Blog: Kaputī with Robert Edwards

Aug 12, 2020 | latest

Kia ora whānau 

With the upcoming ZUI around Settlement and Economic Development, we thought it would be a good chance to catch up with one of our panel speakers, Robert Edwards, Chairman of the Whakatōhea Māori Trust Board and WPCT Trustee. 

There has been so much kōrero lately about the Ōpōtiki Harbour Development, we wanted to know how the project came about and his thoughts on that journey. But what we uncovered, was so much more than just the Harbour Development, but a clear vision, with the overall strategy to invest in Ōpōtiki and those tangata whenua who call her home. 

In his words…. 
The harbour development came about because of the Mussel Farm.  In 1997, before my time, Sealord Shellfish Ltd and NZ Sea Farms Ltd came up to the North Island looking for sea space to develop. They found three places, but Ōpōtiki and Whakatōhea were the ones who took the opportunity. The other Iwi thought the proposal was too risky, and this was something entirely new. 

For Whakatōhea, the risk wasn’t an issue because we had nothing anyway. Everything had been taken from us, so we had nothing to lose. 
I came home in 2000 to retire, then got caught up in the politics and have been trying to retire ever since! So while I wasn’t involved in those initial discussions, I have been part of this journey since then. 

In 2001 we formed Eastern Seafarms Limited and lodged an application for the consent of 4775ha of sea space (for us to develop) with the Bay of Plenty Regional Countil (BOPRC). 

In 2009 we were approved for 3800ha that could be developed as a mussel farm, but we saw an opportunity in much more than just mussels, so we went back to the council requesting the consent to include other aquaculture species which was later approved.  

Once consent came through in 2009, 3 trial lines were laid to test the opportunity to commercialise the mussel farm venture.
In 2011 we aimed to harvest the first lot of mussels. But AUE, the Rena hit the Astrolab in Tauranga, and all our hard mahi and investment had to be dumped (approximately 60 tonnes of mussel). However, we proved to ourselves that we can catch spat and now knew that a viable mussel farm business was possible.  

So the original plan was always to: 
1.    Develop a mussel farm;
2.    Build a local mussel factory; and
3.    Develop the Ōpōtiki harbour (The harbour was always in the original strategy; we wanted to give back to Ōpōtiki).

We had no money, so we went out to see who was willing to invest in our mussel farm venture.  We went out to surrounding Iwi, our Mataatua and Te Arawa waka Iwi. But still, their appetite for investment in this was thought of as too risky. 

We had to ask our Ōpōtiki community to invest.  I genuinely believe that those who invested wanted the best for Ōpōtiki. They wanted to provide jobs for the local people and to see the town thrive again. That was how we raised the initial $2 million we needed to invest in the mussel farm. In about a month, we were able to raise this pūtea.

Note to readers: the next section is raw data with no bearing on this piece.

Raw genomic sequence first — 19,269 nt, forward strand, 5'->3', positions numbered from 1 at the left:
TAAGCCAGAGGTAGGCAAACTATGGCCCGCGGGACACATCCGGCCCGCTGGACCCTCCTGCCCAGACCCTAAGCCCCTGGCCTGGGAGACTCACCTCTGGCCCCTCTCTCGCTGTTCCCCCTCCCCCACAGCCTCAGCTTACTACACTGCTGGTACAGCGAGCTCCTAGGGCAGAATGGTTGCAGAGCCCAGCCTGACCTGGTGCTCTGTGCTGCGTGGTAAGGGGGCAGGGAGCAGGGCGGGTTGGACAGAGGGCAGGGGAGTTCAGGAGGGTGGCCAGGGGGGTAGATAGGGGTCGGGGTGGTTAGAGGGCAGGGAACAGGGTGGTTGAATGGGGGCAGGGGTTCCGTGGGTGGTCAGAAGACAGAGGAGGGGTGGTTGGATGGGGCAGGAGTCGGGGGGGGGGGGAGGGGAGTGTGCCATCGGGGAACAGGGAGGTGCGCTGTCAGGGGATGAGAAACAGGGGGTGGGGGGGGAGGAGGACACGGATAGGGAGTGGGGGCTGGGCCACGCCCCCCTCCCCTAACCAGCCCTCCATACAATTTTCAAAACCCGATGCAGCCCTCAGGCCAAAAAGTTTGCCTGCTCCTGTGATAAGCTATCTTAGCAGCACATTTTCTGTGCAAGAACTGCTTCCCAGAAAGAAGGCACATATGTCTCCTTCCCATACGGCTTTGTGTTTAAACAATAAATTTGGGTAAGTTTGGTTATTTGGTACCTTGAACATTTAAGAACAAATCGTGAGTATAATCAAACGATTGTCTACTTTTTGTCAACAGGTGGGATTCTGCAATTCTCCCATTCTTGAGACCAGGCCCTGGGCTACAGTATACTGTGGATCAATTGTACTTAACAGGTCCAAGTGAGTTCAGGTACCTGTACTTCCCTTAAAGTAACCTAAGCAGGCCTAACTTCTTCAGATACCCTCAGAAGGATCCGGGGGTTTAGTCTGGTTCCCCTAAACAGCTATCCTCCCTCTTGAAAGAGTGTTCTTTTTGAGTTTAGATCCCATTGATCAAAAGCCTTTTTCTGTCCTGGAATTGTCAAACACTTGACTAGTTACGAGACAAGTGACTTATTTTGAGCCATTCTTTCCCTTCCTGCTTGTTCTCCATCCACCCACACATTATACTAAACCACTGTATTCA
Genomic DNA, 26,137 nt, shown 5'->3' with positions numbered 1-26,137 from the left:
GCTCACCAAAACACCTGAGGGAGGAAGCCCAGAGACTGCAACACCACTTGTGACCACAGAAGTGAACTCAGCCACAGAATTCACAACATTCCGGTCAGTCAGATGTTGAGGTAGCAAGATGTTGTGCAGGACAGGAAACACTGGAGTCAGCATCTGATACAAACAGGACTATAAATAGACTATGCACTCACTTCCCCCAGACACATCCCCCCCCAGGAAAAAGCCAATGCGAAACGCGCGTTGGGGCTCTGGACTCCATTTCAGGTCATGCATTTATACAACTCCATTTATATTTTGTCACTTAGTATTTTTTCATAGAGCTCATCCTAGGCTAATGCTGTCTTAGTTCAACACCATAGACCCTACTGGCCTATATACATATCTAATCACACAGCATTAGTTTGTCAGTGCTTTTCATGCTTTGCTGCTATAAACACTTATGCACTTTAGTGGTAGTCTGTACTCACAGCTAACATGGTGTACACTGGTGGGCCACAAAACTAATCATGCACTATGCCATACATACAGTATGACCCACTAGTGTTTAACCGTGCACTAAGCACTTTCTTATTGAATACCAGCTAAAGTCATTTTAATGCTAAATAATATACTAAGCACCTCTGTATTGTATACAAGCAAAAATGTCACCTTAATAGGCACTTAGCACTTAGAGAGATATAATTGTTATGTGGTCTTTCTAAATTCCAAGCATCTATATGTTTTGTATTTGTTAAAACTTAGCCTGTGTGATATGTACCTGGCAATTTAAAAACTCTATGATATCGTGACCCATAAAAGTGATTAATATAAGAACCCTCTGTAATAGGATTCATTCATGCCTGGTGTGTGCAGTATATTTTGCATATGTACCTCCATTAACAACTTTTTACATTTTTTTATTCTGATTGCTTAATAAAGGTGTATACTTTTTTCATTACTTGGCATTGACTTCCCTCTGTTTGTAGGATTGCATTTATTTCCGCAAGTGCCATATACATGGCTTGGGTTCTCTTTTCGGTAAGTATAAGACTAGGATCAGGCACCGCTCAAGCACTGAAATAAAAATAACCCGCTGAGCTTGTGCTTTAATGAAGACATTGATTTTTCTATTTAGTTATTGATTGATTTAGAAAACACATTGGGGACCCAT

In 2014 we commercialised the mussel farm with 24 more lines put down that same year.  And now we produce over 1200 tonnes of mussels annually.  Currently, we process out of town and use the Whakatāne harbour.

Late last year, 2019, we got confirmation that $19m from the PGF fund would be invested in a mussel processing factory.  Fantastic progress towards our long term vision.

We looked globally for the best way to progress our mussel factory; best practices and structures.  Our vision was becoming a reality with work underway.  At this stage, the mussel factory will be completed by June 2021.

The factory is one of a kind. We will have the ability to process live mussels, half shell frozen mussels (these are the most popular product), mussel powder, mussel meat and mussel oil.  The factory will see approximately 19% of waste, which are mussels with broken shells that can’t be sold on to consumers. This ‘wastage’ will now be able to be used in mussel powder and the mussel oil, which will then reduce our waste footprint to 3-4% of mussel shells. But even these shells we are looking into opportunities to use and to reduce our wastage. 

Then we got the news that the Crowns Infrastructure fund would be investing $79.4m on the Ōpōtiki harbour, that completed the original strategy developed in 1997. Whakatōhea and the Ōpōtiki District Council walked hand in hand with that strategy. 

We were a town who had lost a lot. Once deprived and dependant, and now we will have the biggest mussel farm in the world. We are a resilient people who have united to bring about the vision of prosperity to our little community. And once the Settlement is completed it will only enhance what we have achieved.

My thoughts have always been – for Iwi, Whānau, Hapū moving into the future.

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